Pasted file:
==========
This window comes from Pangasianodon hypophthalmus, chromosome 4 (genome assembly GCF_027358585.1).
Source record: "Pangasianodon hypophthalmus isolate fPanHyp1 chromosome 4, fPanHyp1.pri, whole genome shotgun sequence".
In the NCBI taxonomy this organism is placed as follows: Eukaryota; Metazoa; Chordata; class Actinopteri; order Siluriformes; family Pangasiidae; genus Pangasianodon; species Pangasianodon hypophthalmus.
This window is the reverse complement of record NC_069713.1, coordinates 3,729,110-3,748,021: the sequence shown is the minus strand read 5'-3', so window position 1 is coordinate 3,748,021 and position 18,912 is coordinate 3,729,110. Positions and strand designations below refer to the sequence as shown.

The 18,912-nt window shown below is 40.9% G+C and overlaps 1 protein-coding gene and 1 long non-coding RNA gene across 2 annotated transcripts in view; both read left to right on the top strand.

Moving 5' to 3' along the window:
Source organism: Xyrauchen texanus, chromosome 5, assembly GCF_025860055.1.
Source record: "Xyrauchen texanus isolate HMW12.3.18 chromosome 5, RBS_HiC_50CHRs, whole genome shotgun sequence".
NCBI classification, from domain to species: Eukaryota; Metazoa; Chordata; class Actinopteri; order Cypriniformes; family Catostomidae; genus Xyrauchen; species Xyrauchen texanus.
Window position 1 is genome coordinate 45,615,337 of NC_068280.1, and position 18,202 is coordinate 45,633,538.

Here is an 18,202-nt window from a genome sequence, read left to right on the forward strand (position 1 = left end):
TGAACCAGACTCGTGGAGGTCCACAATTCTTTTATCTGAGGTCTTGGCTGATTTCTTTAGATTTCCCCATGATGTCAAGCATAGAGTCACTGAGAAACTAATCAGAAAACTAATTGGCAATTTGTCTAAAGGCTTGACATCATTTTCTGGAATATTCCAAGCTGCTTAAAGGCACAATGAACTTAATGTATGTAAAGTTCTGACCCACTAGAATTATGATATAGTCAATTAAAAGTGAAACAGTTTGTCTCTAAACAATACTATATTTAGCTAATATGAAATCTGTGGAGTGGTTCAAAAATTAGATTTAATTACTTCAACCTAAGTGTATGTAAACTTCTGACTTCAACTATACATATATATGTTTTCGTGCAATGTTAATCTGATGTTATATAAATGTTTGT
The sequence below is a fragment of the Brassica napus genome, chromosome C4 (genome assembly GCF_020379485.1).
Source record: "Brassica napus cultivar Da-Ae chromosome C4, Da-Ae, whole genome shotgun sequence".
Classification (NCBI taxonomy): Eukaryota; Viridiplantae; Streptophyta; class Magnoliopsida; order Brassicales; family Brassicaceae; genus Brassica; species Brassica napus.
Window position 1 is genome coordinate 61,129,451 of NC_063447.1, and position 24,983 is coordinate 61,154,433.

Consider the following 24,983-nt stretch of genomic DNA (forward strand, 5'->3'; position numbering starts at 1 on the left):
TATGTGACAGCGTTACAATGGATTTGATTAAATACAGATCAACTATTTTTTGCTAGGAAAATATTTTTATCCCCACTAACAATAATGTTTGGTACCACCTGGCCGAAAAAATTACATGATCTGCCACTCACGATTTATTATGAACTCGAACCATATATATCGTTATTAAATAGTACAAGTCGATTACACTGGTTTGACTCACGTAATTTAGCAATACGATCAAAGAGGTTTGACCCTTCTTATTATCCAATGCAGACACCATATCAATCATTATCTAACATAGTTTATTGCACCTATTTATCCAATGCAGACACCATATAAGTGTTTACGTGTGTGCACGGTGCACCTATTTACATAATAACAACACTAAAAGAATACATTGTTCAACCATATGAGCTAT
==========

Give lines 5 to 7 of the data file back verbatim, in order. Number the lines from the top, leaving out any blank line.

The 18,912-nt window shown below is 40.9% G+C and overlaps 1 protein-coding gene and 1 long non-coding RNA gene across 2 annotated transcripts in view; both read left to right on the top strand.

Moving 5' to 3' along the window:
Source organism: Xyrauchen texanus, chromosome 5, assembly GCF_025860055.1.